Darin Johnson breaks down what code switching is

The doctoral student at Annenberg School for Communication explores the mental processes behind code switching and their implications.

Everybody engages in code switching. A person discusses something differently with friends than with parents, and differently with parents than teachers or supervisors. As an Annenberg School for Communication doctoral student, Darin Johnson studies code switching and the psychological mechanisms behind it. His research focuses particularly on the ways that people with marginalized identities code switch their language and behavior.

Darin Johnson stands outside in front of steps.
Annenberg School for Communication doctoral student Darin Johnson. (Image: Annenberg School for Communication)

Johnson is also a member of the Communication Neuroscience Lab, a group of researchers that use the tools of psychology and brain science with the mission of understanding how people coordinate, bond, and influence one another in order to increase health and happiness. Johnson is the first author on a new Affective Science commentary, “Social Cognitive and Affective Antecedents of Code Switching and the Consequences of Linguistic Racism for Black People and People of Color.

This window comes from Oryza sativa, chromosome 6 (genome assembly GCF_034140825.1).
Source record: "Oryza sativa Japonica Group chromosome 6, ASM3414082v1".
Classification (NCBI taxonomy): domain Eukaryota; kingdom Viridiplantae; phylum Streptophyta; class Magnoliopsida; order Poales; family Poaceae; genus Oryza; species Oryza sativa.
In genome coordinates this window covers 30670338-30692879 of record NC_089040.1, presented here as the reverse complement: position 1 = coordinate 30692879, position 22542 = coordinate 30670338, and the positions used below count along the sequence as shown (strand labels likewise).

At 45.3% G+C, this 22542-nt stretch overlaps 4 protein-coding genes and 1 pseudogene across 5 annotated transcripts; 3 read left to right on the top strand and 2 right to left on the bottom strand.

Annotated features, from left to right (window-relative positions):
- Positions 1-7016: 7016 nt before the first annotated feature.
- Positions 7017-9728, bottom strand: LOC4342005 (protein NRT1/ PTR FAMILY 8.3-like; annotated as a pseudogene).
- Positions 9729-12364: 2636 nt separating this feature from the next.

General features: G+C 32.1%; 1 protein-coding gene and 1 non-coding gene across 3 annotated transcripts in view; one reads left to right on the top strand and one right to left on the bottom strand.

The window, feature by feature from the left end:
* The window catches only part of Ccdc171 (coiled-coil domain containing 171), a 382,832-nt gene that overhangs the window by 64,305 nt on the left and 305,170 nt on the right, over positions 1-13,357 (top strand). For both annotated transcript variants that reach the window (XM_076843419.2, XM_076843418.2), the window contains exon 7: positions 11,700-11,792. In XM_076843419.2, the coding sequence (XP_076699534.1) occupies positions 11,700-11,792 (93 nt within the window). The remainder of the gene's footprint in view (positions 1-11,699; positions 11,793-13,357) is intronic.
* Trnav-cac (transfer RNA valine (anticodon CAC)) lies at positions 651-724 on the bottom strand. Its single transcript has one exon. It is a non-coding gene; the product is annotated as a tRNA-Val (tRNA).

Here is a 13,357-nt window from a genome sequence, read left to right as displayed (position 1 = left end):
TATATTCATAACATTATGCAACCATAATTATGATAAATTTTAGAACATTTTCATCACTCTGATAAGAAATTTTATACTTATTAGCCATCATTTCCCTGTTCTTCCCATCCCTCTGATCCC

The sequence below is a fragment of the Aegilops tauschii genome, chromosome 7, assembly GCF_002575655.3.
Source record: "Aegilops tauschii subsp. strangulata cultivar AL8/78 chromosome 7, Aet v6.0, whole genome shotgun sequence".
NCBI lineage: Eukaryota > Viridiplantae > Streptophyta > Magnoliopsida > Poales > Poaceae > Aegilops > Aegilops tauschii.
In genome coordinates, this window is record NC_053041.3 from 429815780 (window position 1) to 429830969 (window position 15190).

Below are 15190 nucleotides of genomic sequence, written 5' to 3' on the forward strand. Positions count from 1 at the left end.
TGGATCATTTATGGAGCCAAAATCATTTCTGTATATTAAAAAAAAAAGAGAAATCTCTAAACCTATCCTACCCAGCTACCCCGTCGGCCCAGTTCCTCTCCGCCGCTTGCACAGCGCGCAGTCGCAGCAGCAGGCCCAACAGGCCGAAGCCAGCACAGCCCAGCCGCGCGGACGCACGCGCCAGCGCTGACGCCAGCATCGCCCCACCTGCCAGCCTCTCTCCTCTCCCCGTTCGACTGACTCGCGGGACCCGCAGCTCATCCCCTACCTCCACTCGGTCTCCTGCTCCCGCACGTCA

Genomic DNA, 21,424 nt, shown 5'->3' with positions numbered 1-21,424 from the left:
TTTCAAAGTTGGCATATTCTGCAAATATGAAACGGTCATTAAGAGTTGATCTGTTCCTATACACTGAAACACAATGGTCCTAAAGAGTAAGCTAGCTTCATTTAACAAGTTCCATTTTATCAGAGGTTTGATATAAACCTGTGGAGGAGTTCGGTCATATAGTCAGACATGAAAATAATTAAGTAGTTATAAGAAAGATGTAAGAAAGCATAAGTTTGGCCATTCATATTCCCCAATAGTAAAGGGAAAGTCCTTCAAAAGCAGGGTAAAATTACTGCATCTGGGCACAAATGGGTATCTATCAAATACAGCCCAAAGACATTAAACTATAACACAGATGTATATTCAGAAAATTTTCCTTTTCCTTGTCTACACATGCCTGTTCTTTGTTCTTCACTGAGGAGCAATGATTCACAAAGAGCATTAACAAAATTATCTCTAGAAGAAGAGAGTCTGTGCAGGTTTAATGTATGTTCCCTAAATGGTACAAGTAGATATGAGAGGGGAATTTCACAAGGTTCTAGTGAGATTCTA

“Code switching is adapting the way you might communicate in different contexts like, work, school or even at home,” Johnson explains. “For instance, at work maybe you greet your colleagues by saying, ‘Hi. How’s it going?’ Whereas at home, you greet your parents by saying, ‘Heyyyyyyy, how are ya?!’ Perhaps at school, you fist bump your friends and say, ‘What’s up?’, but when a teacher passes by you simply smile and say, ‘Hello, Professor.’ All of these are examples of code switching.”

Johnson’s paper explores how code switching might look different for a person of color as opposed to a white person. “Perspectives on code switching vary between academic disciplines within and outside of academia,” Johnson says. “In this paper, we take the perspective that code switching, or varying one’s communicative practices across contexts, is largely a universal phenomenon across racial groups.” However, he adds, “we posit that the extent to which a person may engage in self-protective code switching … We posit this understanding that the consequences, not of code switching, but of racism—linguistically or otherwise—are salient for many people of color in society.”

This story is by Amy Solano. Read more at the Annenberg School for Communication.